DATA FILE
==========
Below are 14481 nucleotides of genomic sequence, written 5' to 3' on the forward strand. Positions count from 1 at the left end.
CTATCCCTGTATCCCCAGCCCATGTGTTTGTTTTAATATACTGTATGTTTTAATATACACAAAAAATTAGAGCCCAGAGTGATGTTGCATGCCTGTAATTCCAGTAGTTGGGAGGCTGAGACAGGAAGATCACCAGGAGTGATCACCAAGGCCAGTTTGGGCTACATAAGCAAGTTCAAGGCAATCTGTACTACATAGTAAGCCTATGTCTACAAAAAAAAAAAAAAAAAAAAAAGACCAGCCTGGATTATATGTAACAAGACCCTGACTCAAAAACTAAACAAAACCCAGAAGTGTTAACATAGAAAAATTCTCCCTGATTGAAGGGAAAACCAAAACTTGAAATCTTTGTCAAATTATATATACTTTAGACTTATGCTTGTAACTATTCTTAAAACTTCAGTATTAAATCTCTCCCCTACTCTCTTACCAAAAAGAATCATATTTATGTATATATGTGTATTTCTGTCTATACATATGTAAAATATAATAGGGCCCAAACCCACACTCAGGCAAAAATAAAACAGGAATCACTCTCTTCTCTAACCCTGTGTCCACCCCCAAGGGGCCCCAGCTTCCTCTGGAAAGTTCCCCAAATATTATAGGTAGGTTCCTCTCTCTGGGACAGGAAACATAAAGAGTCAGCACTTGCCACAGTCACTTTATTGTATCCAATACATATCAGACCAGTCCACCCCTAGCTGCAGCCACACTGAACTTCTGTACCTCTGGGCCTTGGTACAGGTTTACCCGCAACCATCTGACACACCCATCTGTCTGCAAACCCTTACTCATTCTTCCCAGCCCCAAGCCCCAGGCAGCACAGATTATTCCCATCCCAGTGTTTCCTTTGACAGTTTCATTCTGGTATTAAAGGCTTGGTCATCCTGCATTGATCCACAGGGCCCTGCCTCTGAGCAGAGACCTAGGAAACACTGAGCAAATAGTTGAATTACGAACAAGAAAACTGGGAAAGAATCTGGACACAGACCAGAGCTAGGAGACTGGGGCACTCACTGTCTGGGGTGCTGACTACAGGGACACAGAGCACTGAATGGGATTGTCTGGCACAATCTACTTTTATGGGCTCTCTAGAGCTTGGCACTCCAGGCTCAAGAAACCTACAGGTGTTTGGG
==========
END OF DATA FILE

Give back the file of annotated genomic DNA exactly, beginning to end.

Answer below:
Below are 14481 nucleotides of genomic sequence, written 5' to 3' on the forward strand. Positions count from 1 at the left end.
CTATCCCTGTATCCCCAGCCCATGTGTTTGTTTTAATATACTGTATGTTTTAATATACACAAAAAATTAGAGCCCAGAGTGATGTTGCATGCCTGTAATTCCAGTAGTTGGGAGGCTGAGACAGGAAGATCACCAGGAGTGATCACCAAGGCCAGTTTGGGCTACATAAGCAAGTTCAAGGCAATCTGTACTACATAGTAAGCCTATGTCTACAAAAAAAAAAAAAAAAAAAAAAGACCAGCCTGGATTATATGTAACAAGACCCTGACTCAAAAACTAAACAAAACCCAGAAGTGTTAACATAGAAAAATTCTCCCTGATTGAAGGGAAAACCAAAACTTGAAATCTTTGTCAAATTATATATACTTTAGACTTATGCTTGTAACTATTCTTAAAACTTCAGTATTAAATCTCTCCCCTACTCTCTTACCAAAAAGAATCATATTTATGTATATATGTGTATTTCTGTCTATACATATGTAAAATATAATAGGGCCCAAACCCACACTCAGGCAAAAATAAAACAGGAATCACTCTCTTCTCTAACCCTGTGTCCACCCCCAAGGGGCCCCAGCTTCCTCTGGAAAGTTCCCCAAATATTATAGGTAGGTTCCTCTCTCTGGGACAGGAAACATAAAGAGTCAGCACTTGCCACAGTCACTTTATTGTATCCAATACATATCAGACCAGTCCACCCCTAGCTGCAGCCACACTGAACTTCTGTACCTCTGGGCCTTGGTACAGGTTTACCCGCAACCATCTGACACACCCATCTGTCTGCAAACCCTTACTCATTCTTCCCAGCCCCAAGCCCCAGGCAGCACAGATTATTCCCATCCCAGTGTTTCCTTTGACAGTTTCATTCTGGTATTAAAGGCTTGGTCATCCTGCATTGATCCACAGGGCCCTGCCTCTGAGCAGAGACCTAGGAAACACTGAGCAAATAGTTGAATTACGAACAAGAAAACTGGGAAAGAATCTGGACACAGACCAGAGCTAGGAGACTGGGGCACTCACTGTCTGGGGTGCTGACTACAGGGACACAGAGCACTGAATGGGATTGTCTGGCACAATCTACTTTTATGGGCTCTCTAGAGCTTGGCACTCCAGGCTCAAGAAACCTACAGGTGTTTGGG